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Do What Is Right, Not What Is Easy



Dear Rachel,

The other day I traveled into another town by bus. The ride took about two hours. It’s normally a little bit less, but there was a lot of traffic. I headed straight to the shop that was the main reason for my trip and climbed the two flights of steep stairs to get to the section I was eager to browse.

I don’t get there too often because of the distance from where I live, and of course the first thing I asked of the woman sitting behind the counter was for use of their restroom. She left me for a moment, apparently to consult with the owner, and returned to say “sorry, we don’t have one that is usable.”

A bit more than chagrined, I said how does that work exactly and explained where I was coming from and of my pressing need. Unmoved, she adamantly stuck to her stance and said their restroom is only for personnel, not for customers, and that I could use the facilities at any local pizza store.

I think ‏‏I was more perturbed by her lack of compassion than at my personal discomfort. This incident occurred a few years ago but came to mind the other day when I visited a local ladies apparel shop in upstate New York. With racks and racks of clothing crammed into a small space, the two aisles can accommodate only one person at a time. At the back there are two small curtained cubicles and a door on one side that opens to a tiny restroom.

As I browsed the racks of clothing, a young woman walked hurriedly into the store and asked to use the ladies room. Without hesitation, the saleslady pointed her in its direction. I later commented that it was nice of her to be so accommodating, especially in light of the fact that this woman had obviously no intention to buy anything.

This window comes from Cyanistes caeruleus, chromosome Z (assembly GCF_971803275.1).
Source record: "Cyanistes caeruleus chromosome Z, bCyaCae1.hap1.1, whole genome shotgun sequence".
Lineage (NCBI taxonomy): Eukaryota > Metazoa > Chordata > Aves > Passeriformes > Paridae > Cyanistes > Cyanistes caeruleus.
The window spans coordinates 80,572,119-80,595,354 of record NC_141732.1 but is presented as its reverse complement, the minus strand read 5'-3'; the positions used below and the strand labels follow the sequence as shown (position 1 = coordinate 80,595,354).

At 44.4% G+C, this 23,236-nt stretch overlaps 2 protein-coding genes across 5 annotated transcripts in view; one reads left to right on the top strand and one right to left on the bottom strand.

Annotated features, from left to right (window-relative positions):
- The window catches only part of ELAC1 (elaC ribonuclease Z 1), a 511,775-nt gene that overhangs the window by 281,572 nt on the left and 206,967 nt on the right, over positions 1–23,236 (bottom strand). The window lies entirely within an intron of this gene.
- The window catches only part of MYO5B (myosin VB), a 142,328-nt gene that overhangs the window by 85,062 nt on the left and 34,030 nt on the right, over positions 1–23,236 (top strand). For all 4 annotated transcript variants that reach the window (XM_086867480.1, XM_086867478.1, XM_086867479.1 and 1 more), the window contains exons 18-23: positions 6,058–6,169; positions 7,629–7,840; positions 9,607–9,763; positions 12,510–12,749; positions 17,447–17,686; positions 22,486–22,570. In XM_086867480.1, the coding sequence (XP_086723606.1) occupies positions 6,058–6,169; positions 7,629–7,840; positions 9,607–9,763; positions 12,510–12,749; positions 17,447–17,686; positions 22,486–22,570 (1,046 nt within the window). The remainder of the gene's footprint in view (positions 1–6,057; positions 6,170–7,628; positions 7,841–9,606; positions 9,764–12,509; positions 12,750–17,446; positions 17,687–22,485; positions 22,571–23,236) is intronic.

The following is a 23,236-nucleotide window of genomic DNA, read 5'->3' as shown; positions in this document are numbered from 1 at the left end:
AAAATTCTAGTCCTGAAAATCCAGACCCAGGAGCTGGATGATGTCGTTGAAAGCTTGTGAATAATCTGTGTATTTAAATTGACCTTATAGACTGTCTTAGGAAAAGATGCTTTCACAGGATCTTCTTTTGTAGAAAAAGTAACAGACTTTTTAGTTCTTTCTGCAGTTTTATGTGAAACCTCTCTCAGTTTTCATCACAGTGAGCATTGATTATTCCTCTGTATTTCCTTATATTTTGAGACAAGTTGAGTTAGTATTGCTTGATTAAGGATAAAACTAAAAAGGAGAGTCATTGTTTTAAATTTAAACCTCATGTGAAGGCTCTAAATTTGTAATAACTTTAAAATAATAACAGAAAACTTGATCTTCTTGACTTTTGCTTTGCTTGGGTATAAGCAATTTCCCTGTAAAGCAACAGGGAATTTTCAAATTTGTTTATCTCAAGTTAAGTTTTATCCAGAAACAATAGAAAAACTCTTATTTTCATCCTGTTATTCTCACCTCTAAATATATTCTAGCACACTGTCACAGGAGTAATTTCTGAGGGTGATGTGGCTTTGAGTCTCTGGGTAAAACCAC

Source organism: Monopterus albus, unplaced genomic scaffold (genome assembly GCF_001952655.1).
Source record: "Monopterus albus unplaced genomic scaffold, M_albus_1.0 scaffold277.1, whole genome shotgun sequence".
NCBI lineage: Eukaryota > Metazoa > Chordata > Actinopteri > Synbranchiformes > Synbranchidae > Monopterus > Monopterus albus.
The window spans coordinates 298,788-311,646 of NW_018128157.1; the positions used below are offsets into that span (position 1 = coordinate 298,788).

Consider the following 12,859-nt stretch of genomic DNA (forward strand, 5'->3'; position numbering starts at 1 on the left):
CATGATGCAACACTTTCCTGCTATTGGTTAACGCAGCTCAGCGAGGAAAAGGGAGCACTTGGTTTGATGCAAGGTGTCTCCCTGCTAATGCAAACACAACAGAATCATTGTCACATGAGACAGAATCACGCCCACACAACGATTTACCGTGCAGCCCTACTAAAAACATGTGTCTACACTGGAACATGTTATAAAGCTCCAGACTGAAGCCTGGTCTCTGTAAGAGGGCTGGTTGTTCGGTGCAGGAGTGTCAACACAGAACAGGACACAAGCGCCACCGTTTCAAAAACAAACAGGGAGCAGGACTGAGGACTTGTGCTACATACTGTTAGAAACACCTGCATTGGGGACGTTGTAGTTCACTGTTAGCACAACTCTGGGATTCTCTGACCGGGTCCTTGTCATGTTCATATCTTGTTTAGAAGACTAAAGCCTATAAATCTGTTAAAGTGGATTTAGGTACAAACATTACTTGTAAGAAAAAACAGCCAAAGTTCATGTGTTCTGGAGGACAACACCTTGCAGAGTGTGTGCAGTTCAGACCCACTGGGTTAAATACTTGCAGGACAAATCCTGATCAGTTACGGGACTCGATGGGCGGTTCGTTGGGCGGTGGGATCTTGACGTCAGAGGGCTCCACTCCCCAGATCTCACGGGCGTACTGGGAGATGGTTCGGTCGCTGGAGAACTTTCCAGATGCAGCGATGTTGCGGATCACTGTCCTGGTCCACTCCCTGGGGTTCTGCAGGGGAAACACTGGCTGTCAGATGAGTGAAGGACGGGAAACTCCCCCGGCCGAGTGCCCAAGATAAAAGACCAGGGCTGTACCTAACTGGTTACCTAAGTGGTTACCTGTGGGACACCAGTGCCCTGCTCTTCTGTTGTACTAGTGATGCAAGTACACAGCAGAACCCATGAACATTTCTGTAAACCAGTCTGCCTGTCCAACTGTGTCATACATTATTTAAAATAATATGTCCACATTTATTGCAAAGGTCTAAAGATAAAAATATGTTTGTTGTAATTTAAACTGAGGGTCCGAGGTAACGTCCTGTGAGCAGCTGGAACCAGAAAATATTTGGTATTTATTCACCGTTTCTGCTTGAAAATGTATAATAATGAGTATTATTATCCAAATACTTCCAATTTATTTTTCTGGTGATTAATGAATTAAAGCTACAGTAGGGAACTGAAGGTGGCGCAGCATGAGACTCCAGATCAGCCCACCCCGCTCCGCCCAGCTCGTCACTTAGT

This friendly saleswoman shrugged and said matter-of-factly why not. She then remarked that she had learned long ago never to judge anyone or assume their intent. There was a time when she’d thought she could smartly and easily differentiate between a customer entering the store to shop and one coming in simply with an ulterior motive, by their stride.

Until one time when someone walked in with a quickened pace, “obviously” having one purpose in mind. After emerging from the restroom, she actually shopped up a storm. Since then, she does not assume anything related to a potential customer.

One never knows


Dear One,

You don’t say whether you ended up making a purchase in that store where you were made to feel like a second-class citizen.

Truth is, as uncomfortable as it makes us feel to be denied such a basic need, we also should not be quick to judge. There are any number of reasons why a proprietor would be reluctant to allow the use of their private facility.

That said, it is written that we can never know which kind act of ours amounts to a small mitzvah or a big one. Yes, this too is a kindness, a chesed that is relatively so easy to perform. One can never know the enormity of a positive act that to our mind may feel like nothing yet reverberates in the heavens above and benefits our existence in this world.

Thank you for a timely lesson.


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